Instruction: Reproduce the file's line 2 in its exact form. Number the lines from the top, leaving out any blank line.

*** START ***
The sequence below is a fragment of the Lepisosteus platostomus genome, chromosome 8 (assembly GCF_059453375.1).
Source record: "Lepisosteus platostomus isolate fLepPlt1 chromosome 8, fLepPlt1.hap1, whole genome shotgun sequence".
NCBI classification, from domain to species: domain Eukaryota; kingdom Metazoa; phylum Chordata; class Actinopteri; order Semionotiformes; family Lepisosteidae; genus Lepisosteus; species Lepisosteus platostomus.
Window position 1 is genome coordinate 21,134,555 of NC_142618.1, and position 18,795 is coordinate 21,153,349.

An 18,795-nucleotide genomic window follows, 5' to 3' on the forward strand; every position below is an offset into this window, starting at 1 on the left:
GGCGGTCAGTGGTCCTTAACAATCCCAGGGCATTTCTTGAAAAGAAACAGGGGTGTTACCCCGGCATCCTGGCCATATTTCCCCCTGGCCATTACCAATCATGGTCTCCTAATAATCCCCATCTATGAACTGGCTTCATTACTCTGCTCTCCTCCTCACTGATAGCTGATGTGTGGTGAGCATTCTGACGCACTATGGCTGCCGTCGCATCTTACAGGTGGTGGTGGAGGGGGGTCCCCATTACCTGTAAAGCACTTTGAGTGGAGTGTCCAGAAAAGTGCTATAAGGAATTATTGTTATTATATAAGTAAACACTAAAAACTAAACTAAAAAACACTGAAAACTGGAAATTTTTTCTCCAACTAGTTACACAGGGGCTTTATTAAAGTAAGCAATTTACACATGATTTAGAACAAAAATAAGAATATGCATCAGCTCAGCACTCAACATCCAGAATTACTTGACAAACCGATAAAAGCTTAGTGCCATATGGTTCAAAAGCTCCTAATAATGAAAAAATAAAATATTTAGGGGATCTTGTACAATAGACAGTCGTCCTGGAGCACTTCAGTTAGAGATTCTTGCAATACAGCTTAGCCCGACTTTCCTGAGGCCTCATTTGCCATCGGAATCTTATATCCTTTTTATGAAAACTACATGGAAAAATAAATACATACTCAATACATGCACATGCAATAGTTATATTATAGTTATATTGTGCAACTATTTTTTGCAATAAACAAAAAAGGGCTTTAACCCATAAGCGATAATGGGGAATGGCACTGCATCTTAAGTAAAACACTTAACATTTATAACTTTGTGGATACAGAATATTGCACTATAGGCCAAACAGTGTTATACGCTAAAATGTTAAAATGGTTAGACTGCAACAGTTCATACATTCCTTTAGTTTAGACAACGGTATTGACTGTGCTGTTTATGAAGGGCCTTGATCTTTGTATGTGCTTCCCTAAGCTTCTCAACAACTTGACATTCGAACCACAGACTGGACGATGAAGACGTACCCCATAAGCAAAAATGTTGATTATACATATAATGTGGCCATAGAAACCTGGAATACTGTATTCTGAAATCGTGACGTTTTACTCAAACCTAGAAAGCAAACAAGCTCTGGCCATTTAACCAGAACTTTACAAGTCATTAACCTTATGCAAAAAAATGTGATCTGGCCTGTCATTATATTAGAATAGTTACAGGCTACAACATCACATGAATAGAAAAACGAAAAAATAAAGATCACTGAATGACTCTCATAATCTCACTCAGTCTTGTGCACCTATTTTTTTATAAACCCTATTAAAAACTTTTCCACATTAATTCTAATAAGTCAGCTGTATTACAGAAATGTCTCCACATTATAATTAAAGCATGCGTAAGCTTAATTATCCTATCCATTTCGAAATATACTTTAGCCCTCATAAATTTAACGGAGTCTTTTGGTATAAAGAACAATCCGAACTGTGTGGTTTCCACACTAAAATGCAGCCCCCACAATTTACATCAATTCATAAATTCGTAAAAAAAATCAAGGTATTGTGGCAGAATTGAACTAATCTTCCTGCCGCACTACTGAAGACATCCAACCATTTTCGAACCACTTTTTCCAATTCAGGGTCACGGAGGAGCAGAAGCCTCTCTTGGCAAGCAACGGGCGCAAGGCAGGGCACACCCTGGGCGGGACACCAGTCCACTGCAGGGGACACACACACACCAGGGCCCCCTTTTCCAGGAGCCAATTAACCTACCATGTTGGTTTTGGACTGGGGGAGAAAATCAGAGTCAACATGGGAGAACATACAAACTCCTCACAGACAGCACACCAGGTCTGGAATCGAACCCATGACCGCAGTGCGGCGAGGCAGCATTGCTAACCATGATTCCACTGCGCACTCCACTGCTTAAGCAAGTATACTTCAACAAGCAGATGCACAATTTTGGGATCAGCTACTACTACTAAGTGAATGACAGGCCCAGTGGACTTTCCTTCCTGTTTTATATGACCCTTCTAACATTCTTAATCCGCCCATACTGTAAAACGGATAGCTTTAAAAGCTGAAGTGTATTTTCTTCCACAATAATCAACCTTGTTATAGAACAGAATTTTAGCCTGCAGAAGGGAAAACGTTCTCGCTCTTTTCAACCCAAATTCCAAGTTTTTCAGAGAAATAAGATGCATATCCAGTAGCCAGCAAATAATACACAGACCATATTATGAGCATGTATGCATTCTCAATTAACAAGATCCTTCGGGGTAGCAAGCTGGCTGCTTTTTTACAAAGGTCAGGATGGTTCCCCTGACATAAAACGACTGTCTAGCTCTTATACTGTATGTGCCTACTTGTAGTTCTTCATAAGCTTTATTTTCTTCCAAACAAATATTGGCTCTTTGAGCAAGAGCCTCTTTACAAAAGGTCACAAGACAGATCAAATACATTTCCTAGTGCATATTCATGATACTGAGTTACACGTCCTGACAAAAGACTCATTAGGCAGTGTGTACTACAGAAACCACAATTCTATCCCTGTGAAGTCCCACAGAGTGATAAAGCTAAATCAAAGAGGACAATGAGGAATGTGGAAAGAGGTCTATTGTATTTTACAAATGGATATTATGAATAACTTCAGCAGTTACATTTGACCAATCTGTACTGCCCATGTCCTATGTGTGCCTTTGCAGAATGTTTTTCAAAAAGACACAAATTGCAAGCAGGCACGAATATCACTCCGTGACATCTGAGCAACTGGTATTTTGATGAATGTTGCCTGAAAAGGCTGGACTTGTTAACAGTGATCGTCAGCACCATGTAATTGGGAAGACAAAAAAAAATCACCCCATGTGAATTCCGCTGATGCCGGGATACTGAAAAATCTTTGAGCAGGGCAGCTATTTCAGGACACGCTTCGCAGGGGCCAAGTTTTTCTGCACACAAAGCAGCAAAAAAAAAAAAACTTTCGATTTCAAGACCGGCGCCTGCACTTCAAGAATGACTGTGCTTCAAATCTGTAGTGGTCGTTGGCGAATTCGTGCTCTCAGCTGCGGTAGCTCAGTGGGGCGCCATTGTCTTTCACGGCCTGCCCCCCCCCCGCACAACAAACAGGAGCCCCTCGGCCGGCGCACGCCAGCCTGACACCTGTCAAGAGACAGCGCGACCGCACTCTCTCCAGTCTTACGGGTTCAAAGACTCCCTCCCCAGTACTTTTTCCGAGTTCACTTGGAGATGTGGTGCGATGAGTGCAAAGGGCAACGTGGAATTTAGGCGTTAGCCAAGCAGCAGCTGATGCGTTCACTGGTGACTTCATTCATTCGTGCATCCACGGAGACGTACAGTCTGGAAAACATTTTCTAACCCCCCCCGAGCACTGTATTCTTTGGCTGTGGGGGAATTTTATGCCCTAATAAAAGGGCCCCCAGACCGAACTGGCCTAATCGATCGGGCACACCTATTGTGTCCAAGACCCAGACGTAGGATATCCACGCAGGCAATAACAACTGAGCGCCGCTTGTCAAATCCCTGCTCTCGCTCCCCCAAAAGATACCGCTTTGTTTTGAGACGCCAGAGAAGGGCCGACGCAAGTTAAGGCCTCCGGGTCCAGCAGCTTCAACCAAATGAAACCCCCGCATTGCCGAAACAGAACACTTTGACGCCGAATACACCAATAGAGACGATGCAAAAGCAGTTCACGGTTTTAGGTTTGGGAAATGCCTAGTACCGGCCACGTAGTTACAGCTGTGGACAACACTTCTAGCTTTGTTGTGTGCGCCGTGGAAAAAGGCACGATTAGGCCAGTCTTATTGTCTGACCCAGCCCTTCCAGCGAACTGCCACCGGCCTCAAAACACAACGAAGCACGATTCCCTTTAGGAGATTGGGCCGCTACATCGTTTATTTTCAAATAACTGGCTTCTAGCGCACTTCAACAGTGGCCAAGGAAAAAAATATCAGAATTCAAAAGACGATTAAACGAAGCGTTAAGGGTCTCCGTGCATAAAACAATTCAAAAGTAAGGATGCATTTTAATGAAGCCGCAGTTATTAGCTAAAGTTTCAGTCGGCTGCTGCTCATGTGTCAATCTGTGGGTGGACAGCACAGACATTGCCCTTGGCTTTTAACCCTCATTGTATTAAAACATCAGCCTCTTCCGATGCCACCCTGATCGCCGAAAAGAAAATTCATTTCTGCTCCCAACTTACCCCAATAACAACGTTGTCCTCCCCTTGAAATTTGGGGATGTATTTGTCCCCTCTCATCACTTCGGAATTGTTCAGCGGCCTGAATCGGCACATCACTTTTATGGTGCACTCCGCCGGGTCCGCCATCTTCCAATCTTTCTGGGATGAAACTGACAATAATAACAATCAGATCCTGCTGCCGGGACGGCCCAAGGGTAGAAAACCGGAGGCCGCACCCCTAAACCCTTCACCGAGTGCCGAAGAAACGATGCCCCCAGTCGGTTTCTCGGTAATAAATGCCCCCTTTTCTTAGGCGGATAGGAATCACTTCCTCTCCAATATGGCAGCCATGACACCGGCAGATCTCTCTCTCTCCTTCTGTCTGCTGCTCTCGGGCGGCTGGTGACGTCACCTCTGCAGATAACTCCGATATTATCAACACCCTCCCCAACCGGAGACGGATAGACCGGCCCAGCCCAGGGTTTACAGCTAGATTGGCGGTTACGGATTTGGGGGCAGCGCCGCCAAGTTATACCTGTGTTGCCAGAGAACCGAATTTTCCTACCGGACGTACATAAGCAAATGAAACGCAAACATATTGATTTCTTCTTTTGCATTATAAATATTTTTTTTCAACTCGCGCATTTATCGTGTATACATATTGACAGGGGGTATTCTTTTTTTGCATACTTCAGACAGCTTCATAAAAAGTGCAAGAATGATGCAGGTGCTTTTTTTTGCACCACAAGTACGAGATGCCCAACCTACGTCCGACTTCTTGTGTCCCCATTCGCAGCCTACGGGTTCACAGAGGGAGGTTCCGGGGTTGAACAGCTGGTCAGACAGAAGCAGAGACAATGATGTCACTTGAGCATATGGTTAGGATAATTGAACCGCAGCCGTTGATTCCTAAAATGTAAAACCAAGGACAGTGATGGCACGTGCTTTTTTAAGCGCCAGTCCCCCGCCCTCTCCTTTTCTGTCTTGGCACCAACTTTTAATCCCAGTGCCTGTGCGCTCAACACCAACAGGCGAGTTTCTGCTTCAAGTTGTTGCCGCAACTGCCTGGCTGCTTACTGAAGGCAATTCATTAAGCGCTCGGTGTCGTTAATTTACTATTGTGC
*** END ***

Source record: "Lepisosteus platostomus isolate fLepPlt1 chromosome 8, fLepPlt1.hap1, whole genome shotgun sequence".